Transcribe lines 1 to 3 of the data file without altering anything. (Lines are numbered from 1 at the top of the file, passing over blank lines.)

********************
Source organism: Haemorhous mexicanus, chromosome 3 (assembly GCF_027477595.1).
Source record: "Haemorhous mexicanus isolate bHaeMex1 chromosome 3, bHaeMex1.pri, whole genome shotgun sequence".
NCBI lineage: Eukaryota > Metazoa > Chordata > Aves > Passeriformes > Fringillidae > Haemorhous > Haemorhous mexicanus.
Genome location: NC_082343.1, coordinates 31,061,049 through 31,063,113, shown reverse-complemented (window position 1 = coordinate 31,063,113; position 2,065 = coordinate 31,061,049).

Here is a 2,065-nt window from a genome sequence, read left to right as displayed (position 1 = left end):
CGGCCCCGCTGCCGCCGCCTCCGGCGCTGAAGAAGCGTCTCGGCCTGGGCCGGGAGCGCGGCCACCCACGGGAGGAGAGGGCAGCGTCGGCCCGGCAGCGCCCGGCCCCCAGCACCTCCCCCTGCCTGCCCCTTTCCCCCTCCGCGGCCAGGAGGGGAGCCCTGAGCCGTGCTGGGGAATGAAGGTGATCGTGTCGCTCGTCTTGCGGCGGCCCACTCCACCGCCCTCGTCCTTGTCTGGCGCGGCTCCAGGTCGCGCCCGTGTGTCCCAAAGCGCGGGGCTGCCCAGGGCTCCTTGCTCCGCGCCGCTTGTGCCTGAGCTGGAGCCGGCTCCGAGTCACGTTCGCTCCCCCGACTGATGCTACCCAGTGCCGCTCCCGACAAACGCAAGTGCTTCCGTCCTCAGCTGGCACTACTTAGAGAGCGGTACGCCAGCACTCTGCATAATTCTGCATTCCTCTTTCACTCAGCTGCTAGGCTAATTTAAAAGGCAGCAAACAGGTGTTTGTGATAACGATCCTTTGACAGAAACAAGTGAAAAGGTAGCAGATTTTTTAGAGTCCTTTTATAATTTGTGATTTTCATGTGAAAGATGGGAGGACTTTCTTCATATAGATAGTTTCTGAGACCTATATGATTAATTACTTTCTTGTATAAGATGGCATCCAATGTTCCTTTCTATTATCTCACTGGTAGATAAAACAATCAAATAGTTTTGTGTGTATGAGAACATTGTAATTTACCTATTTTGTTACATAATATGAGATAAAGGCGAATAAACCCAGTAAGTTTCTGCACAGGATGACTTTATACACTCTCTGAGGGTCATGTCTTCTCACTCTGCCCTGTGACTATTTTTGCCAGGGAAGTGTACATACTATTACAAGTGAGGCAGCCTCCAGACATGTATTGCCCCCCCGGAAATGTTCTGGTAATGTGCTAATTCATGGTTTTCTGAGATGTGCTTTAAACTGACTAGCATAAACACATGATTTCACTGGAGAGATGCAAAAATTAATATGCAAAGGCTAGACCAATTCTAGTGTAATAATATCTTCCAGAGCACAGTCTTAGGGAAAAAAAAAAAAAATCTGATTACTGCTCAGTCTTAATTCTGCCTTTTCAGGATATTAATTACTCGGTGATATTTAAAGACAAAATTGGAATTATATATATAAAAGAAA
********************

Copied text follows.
Source organism: Haemorhous mexicanus, chromosome 3 (assembly GCF_027477595.1).
Source record: "Haemorhous mexicanus isolate bHaeMex1 chromosome 3, bHaeMex1.pri, whole genome shotgun sequence".
NCBI lineage: Eukaryota > Metazoa > Chordata > Aves > Passeriformes > Fringillidae > Haemorhous > Haemorhous mexicanus.